Date of Award
Religious and Theological Studies
Military, Moral Injury, Pastoral Theology, Practical Theology, Social Psychology, Veterans
The concept of military moral injury emerged in the past decade as a way to understand how traumatic levels of moral emotions (not posttraumatic fear) generate moral anguish experienced by some military service members. Interdisciplinary research on moral injury has included clinical psychologists (Litz et al., 2009; Drescher et al., 2011), theologians (Brock & Lettini, 2012), ethicists (Kinghorn, 2012), and philosophers (Sherman, 2015). This dissertation uses a pastoral theological method (Doehring, 2015a; Graham, Walton, & Ward, 2005) that draws upon life experience - memoirs written by veterans (Boudreau, 2008; Goodell, 2011; Mehl-Laituri, 2012; Peters, 2014) - to identify the inadequate understanding of moral identity within the existing discourse on moral injury. This project recognizes moral injury as radical moral suffering, but also considers moral stress in a broader spectrum of experiences. This project articulates a new key concept - moral orienting systems - a dynamic systems of values, beliefs, and behaviors learned and changed over time and through formative experiences and relationships such as family of origin, religious and other significant communities, mentors, and teachers. Military recruit training reengineers pre-existing moral orienting systems and indoctrinates a military moral orienting system designed to support functioning within the military context and the demands of the high-stress environment of combat, including immediate responses to perceived threat. This military moral orienting system includes new values and beliefs, new behaviors, and new meaningful relationships. Recognizing the profound impact of military recruit training, this project challenges dominant notions of post-deployment reentry and reintegration, and formulates a new paradigm for first, understanding the generative circumstances of ongoing moral stress that include moral emotions like guilt, shame, disgust, and contempt (Litz et al., 2009; Kim et al., 2011; Nash & Litz, 2013; La Bash & Papa, 2013), and, second, for responding to such human suffering through compassionate care and comprehensive restorative support. This paradigm is used to compare three significant programs providing resources for veteran reintegration: a government model (VA hospitals); a veterans' organization model (The Mission Continues); and a congregational model (Rez Vets at The Church of the Resurrection). This project calls for more effective participation of religious communities in the reentry and reintegration process and for a military-wide post-deployment reentry program comparable to the encompassing bio-psycho-spiritual-social transformative intensity experienced in recruit-training boot camp.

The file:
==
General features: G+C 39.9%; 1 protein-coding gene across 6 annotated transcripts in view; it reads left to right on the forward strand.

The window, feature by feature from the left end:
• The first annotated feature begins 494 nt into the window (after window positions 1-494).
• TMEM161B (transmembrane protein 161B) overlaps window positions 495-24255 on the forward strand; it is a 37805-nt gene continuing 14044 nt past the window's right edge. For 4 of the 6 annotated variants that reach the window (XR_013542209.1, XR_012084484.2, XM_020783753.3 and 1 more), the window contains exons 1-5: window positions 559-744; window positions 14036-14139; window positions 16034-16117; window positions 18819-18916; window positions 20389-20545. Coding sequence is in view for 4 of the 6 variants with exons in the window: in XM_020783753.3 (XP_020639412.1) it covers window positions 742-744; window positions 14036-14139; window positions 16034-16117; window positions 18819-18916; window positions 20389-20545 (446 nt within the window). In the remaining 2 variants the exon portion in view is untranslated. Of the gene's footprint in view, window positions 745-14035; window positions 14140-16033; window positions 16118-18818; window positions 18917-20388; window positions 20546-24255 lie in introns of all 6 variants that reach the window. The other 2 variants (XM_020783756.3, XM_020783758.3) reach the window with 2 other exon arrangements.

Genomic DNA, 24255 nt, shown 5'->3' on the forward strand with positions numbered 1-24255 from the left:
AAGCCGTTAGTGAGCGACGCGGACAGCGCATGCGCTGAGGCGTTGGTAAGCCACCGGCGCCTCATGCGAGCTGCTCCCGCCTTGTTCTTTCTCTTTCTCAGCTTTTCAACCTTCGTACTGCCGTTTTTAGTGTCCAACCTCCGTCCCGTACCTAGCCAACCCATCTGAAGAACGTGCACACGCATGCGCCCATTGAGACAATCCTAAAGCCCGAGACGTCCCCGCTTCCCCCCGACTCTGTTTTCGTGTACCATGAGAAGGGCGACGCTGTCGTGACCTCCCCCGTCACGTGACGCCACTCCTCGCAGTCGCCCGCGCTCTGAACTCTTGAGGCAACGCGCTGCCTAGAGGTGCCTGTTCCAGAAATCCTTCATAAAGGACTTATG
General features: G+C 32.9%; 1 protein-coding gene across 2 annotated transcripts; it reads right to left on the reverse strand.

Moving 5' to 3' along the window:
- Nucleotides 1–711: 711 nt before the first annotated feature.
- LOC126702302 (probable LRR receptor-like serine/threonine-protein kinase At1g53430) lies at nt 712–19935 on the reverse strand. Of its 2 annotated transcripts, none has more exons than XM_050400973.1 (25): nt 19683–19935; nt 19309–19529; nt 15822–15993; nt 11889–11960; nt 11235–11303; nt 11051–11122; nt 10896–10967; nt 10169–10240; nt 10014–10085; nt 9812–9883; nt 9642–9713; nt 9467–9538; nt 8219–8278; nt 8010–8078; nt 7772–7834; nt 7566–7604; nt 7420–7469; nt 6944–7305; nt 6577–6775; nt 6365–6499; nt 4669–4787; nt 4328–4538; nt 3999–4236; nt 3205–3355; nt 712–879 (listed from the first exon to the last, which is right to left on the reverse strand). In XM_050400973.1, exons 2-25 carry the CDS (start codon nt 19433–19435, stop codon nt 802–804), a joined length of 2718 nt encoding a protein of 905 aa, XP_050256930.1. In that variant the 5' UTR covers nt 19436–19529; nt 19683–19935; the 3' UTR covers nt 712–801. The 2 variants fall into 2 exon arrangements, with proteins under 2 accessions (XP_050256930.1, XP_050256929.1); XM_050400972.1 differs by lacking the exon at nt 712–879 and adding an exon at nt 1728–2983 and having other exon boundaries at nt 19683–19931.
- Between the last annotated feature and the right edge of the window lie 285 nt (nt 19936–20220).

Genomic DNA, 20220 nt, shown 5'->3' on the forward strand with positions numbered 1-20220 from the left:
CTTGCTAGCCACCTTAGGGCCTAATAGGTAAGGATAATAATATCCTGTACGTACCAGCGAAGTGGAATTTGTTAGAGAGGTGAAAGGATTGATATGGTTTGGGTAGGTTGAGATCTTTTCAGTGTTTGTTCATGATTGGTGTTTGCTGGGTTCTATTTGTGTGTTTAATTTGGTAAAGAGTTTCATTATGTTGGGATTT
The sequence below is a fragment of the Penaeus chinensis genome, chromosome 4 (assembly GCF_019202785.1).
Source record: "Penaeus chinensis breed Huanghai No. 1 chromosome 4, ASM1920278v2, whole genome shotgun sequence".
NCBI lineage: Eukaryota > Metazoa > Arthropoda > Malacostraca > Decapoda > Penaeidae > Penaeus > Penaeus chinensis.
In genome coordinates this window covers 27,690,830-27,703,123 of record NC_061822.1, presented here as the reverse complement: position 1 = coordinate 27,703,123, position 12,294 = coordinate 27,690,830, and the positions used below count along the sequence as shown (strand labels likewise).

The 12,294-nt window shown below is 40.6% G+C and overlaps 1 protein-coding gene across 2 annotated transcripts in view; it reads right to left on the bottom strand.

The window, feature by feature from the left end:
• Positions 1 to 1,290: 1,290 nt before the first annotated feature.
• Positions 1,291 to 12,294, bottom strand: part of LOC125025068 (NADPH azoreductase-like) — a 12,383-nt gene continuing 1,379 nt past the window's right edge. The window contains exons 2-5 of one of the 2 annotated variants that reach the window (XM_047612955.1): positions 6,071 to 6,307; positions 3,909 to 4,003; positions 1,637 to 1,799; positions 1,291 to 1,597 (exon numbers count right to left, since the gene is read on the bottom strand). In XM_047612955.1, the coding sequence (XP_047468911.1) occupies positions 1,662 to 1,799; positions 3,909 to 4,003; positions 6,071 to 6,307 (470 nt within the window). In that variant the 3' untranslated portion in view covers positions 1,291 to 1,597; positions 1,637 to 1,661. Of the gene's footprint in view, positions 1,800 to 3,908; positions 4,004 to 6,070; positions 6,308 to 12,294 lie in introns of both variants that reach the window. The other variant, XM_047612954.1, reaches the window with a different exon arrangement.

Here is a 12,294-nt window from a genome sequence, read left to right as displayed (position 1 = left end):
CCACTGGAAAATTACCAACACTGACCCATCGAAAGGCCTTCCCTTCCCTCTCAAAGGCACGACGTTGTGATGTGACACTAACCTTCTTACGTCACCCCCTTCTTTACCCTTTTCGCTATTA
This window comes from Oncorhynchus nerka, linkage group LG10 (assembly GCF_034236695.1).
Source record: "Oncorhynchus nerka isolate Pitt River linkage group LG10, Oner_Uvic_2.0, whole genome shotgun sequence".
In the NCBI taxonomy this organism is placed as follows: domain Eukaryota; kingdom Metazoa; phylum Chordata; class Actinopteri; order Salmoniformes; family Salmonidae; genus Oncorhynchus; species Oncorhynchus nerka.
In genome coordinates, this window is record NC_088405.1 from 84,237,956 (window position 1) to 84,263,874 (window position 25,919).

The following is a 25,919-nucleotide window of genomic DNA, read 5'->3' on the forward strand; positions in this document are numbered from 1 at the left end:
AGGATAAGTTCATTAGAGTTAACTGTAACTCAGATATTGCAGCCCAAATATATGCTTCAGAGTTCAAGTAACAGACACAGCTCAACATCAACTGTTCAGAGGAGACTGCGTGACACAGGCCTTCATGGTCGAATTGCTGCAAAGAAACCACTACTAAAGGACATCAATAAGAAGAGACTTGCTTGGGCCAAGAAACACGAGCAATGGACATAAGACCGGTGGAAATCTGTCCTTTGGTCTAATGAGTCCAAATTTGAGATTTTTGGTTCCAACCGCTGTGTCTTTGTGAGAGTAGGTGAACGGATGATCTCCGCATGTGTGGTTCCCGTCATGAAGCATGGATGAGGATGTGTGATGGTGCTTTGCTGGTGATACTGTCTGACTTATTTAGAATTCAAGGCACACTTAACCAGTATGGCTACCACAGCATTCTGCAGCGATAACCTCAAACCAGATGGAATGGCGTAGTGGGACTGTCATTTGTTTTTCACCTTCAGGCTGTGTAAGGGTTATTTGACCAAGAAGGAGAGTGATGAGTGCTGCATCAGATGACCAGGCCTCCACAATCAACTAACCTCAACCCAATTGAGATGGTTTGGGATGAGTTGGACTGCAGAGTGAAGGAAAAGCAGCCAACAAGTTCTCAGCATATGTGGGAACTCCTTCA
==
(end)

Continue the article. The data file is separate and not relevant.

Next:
Moon, Zachary, "(Re)Turning Warriors: A Practical Theology of Military Moral Stress" (2016). Electronic Theses and Dissertations. 1149.
Recieved from ProQuest
Theology, Psychology, Religion